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TO A LADY.
Of the Characters of WOMEN.
Nothing so true as what you once let fall, “ Most Women have no Characters at all."
Of the Characters of WOMEN.] There is nothing in Mr. Pope's Works more highly finished, or written with greater spirit, than this Epistle: yet its success was in no proportion to the pains he took in composing it, or the effort of genius displayed in adorning it. Something he chanced to drop in a short advertisement prefixed to it, on its first publication, may perhaps account for the small attention the Public gave to it. He said, that no one Character in it was drawn from the Life. They believed him on his word; and expressed little curiosity about a satire in which there was nothing personal. W.
Ver. 1. Nothing so true] Bolingbroke, a judge of the subject, thought this Epistle the masterpiece of Pope. But the bitterness of the satire is not always concealed in a laugh. The characters are lively, though uncommon. I scarcely remember one of them in our comic writers of the best order. The ridiculous is heightened by many strokes of humour, carried even to the borders of extravagance, as much as the two last lines of Boileau, quoted in the next page. The female foibles have been the subject of perhaps more wit, in every language, than any other topic that can be named. The sixth satire of Juvenal, though detestable for its obscenity, is undoubtedly the most witty of all his sixteen, and is curious for the picture it exhibits of the private lives of the Ro. man ladies. If this Epistle yields, in any respect, to the tenth satire of Boileau on the same subject, it is in the delicacy and variety of the transitions by which the French writer passes from one
Matter too soft a lasting mark to bear,
character to another, always connecting each with the foregoing. It was a common saying of Boileau, speaking of La Bruyere, that one of the most difficult parts of composition was the art of transition. That we may see how happily Pope has caught the manner of Boileau, let us survey one of his portraits : it shall be that of his learned lady:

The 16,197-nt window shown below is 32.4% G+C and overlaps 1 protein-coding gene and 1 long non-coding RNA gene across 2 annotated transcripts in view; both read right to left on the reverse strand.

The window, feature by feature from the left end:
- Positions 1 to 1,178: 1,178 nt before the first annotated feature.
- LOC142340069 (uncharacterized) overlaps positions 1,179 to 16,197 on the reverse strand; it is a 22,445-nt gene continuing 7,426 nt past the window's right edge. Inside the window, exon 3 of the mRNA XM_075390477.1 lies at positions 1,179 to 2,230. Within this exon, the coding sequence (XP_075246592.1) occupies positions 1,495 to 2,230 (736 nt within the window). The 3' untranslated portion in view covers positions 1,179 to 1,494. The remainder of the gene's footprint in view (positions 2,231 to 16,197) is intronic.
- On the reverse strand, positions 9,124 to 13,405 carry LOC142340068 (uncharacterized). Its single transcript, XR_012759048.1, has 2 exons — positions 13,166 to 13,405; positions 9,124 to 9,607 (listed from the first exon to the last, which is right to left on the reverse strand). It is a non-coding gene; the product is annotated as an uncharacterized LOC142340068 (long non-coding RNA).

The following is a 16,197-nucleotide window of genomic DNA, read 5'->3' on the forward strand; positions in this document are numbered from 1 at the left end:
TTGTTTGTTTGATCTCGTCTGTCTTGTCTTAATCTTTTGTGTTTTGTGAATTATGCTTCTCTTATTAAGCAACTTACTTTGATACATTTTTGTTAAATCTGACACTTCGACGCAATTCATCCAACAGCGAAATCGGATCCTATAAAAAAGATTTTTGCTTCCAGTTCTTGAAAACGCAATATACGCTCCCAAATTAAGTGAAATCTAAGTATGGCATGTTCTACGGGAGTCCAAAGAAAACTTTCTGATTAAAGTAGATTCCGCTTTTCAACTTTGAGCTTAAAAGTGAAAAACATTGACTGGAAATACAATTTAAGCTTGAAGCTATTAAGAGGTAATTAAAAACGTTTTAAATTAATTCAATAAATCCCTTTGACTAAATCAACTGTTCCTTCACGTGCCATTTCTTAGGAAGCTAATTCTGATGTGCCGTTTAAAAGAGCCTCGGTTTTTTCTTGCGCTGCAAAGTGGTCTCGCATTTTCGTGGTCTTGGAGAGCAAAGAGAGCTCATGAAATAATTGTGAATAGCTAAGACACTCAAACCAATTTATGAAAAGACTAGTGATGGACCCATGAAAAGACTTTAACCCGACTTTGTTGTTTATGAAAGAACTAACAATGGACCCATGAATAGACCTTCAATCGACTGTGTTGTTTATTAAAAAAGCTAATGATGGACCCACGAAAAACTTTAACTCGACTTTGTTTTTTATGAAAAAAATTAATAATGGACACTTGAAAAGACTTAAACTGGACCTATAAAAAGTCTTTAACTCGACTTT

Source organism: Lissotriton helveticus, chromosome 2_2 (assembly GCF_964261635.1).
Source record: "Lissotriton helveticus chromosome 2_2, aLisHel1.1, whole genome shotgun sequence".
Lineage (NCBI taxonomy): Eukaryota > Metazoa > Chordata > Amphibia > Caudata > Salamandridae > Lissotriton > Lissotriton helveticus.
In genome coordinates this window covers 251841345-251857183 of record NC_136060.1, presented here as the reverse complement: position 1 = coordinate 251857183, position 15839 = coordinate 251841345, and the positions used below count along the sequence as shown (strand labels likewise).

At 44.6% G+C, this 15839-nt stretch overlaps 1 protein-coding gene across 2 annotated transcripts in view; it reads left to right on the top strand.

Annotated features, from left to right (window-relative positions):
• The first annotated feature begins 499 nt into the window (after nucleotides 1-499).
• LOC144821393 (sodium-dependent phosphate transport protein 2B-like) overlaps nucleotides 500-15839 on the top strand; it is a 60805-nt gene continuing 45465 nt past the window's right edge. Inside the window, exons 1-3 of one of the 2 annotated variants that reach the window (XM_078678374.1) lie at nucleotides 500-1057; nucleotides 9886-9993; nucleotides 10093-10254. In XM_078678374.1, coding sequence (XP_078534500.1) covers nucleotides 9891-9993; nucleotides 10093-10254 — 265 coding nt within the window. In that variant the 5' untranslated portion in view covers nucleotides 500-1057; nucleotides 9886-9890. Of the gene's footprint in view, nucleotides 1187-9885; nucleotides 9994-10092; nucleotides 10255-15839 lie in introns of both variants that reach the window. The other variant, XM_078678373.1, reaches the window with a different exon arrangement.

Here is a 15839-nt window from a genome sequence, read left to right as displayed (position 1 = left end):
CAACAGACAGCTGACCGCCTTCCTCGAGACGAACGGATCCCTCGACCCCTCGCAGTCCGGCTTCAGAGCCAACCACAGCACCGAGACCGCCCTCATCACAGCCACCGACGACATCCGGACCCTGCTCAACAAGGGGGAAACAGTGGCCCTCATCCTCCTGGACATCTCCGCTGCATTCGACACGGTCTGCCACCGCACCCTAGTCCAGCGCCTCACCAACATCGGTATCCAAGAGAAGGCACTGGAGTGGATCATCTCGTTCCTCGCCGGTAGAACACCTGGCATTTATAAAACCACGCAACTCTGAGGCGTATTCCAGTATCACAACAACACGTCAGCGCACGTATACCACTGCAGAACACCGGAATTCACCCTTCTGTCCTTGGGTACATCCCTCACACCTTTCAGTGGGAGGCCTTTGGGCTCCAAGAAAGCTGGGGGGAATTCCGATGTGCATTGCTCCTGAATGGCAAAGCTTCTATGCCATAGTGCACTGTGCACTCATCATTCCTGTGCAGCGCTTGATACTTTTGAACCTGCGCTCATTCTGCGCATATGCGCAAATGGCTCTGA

" Qui s'offrira d'abord ? c'est cette Sçavante,
Il faut chez Du Vernay voir la dissection.” None of Pope's female characters excel the Doris of Congreve in delicate touches of raillery and ridicule.
Ver. 5. How many pictures] The Poet's purpose here is to shew, that the characters of Women are generally inconsistent with themselves: and this he illustrates by so happy a similitude, that we see the folly, described in it, arises from that very principle which gives birth to this inconsistency of character. W.
Ver. 7, 8, 10, &c. Arcadia's Countess,— Pastora by a fountain, Leda with a swan,-Magdalen,--Cecilia,-) Attitudes in which several ladies affected to be drawn, and sometimes one lady in them all.—The Poet's politeness and complaisance to the sex are observable in this instance, amongst others, that whereas in the Characters of Men he has sometimes made use of real names, in the Characters of Women always fictitious. P.
Here Fannia, leering on her own good man,
Come then, the colours and the ground prepare ! Dip in the Rainbow, triek her off in Air; .. Choose a firm Cloud, before it fall, and in it 19 Catch, ere she change, the Cynthia of this minute. Rufa, whose eye quick-glancing o'er the Park, Attracts each light gay meteor of a Spark,